Technology, media and telecoms (TMT) firms are too hesitant when it comes to essential cost cutting measures, KPMG has claimed.
The market watcher questioned 79 senior executives from top TMT firms, and discovered that 60 per cent of those set cost reduction targets of less than three per cent per year. However only 11 per cent of respondents actually managed to reach or exceed those targets.
More than 50 per cent of respondents admitted that they had inadequate processes to drive cost reduction at a business unit level, and most admitted that as profits and revenues rise, costs start to spiral out of control.
In addition, 73 per cent predicted that in the next three years, the biggest rise in costs would be pay and benefits, and also the cost associated with recruiting and retaining top talent. A mere 18 per cent of respondents believed that cost management was a responsibility for all staff, which KPMG claimed shows a ‘worrying lack of accountability’.
Tim Jones, partner at KPMG Advisory said: “Executives around the world admit that the more successful a company becomes the more likely it is to lose control of costs. Basically, increased profits and revenues are masking a bloated cost base that could leave a company at risk of hostile takeover.”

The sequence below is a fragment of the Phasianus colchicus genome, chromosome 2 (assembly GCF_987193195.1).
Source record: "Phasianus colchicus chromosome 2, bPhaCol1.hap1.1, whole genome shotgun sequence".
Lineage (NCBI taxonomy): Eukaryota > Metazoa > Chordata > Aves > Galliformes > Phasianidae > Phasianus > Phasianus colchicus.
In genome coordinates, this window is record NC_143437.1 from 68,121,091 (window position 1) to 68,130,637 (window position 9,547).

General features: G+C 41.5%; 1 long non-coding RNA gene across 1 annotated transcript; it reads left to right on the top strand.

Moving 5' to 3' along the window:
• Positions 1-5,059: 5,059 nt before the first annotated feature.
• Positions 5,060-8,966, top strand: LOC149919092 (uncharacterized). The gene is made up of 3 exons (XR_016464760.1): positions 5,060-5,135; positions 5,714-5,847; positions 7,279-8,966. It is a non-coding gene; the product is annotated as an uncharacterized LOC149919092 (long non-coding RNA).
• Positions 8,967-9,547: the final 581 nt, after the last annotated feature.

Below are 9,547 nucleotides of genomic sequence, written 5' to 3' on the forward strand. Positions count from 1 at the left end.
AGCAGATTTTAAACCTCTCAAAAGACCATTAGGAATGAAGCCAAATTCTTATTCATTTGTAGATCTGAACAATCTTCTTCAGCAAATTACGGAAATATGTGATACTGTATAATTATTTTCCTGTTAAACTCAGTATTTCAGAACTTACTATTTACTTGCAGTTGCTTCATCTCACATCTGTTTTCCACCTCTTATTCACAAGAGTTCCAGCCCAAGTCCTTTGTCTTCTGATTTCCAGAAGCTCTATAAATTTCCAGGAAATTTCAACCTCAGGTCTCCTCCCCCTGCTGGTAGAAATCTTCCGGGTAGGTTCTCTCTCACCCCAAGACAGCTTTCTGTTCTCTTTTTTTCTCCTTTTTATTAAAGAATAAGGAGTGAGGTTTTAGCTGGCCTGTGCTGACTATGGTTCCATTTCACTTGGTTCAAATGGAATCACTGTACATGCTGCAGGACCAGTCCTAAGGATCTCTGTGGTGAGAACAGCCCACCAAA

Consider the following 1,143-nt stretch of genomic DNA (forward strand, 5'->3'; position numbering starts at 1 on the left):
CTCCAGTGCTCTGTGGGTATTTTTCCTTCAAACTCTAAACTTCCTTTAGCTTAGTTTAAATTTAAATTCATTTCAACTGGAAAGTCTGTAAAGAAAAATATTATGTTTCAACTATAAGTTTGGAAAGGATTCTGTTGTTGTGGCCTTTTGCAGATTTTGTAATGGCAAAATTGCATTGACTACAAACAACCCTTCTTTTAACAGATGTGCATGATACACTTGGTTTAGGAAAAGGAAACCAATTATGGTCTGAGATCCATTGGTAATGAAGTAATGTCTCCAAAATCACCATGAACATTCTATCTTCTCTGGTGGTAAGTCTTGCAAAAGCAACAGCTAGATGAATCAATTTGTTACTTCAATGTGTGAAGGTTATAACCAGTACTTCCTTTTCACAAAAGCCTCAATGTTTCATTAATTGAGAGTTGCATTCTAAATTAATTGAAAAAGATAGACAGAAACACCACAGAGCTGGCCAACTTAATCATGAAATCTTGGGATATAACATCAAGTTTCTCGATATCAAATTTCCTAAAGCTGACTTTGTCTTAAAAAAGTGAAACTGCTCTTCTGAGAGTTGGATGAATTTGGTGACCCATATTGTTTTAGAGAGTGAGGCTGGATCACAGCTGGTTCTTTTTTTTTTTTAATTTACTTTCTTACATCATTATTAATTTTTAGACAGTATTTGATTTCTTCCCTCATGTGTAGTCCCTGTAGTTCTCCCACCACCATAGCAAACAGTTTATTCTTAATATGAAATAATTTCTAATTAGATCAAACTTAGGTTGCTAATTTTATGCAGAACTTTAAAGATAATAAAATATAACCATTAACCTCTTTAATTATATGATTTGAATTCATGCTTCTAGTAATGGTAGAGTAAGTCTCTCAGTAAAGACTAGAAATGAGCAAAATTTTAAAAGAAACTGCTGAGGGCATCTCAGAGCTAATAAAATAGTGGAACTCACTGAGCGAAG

When companies did turn their attention to reducing costs, the most frequently cited reasons were a challenging competitive environment (49 per cent), downward price pressure (49 per cent) and a need to fund growth (37 per cent).
Despite the pressure to reduce costs and increase shareholder value, senior executives were unclear as to who was responsible for cost reduction, with only 43 percent saying that they believed managers had a responsibility for cost management.
“Reducing costs that are built into a company’s business model requires changing embedded culture and practices” added Jones. “This isn’t something that can be achieved overnight. It requires clear leadership and communication from the board to change practices that will deliver long-term benefits.”
“Company executives flying economy instead of business class or not giving out biscuits at meetings is simply not enough,” he said. “To achieve a true cost advantage a company needs to look at lowering costs across its whole business model and be prepared to make significant changes to the organisation or its supply chain.”
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